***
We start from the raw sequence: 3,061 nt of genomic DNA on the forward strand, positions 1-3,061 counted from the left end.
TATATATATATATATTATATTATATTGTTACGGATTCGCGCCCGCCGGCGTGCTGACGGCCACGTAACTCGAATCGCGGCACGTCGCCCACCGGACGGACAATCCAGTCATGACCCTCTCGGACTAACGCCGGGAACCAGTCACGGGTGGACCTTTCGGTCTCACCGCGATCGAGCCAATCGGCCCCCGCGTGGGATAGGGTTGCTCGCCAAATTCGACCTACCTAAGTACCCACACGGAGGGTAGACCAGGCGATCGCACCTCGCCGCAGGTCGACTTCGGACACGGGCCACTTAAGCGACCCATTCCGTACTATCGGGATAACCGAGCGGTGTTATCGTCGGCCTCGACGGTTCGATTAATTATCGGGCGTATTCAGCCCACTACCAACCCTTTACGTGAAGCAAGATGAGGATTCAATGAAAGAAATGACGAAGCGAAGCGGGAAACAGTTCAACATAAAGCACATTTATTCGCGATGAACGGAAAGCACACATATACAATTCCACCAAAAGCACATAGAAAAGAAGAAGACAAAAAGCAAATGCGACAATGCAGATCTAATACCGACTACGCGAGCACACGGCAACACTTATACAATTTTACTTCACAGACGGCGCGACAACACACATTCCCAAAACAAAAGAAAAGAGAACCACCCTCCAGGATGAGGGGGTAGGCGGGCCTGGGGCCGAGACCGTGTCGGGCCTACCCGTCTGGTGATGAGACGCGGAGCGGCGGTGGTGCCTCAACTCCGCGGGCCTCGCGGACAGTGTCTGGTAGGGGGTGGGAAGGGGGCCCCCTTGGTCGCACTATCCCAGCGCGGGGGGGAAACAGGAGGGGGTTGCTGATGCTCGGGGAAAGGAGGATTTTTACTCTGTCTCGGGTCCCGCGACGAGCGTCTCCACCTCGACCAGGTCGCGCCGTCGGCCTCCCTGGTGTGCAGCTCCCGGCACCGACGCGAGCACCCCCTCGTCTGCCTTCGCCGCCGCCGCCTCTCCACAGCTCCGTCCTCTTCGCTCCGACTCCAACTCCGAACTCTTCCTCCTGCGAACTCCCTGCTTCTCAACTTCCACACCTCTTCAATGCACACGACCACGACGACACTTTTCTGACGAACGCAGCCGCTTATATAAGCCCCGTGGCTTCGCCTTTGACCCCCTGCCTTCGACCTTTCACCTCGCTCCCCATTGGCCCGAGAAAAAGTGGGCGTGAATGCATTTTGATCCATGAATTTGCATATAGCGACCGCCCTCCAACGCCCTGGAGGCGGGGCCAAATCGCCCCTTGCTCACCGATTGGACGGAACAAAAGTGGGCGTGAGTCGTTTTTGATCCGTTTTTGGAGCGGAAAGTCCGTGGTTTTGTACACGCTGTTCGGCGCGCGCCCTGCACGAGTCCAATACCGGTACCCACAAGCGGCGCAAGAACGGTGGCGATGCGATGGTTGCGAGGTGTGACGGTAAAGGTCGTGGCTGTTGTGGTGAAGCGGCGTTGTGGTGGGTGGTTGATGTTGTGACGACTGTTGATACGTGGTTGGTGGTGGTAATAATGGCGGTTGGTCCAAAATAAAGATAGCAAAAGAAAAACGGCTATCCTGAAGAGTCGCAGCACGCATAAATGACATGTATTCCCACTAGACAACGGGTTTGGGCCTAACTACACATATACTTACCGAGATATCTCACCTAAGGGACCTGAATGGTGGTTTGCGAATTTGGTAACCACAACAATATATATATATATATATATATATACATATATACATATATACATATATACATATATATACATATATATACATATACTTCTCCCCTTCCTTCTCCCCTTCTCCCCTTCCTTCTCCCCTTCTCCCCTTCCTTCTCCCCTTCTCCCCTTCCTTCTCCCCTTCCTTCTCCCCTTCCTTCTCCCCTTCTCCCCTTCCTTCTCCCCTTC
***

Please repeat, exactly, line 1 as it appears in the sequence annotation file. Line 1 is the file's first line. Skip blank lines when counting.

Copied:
We start from the raw sequence: 3,061 nt of genomic DNA on the forward strand, positions 1-3,061 counted from the left end.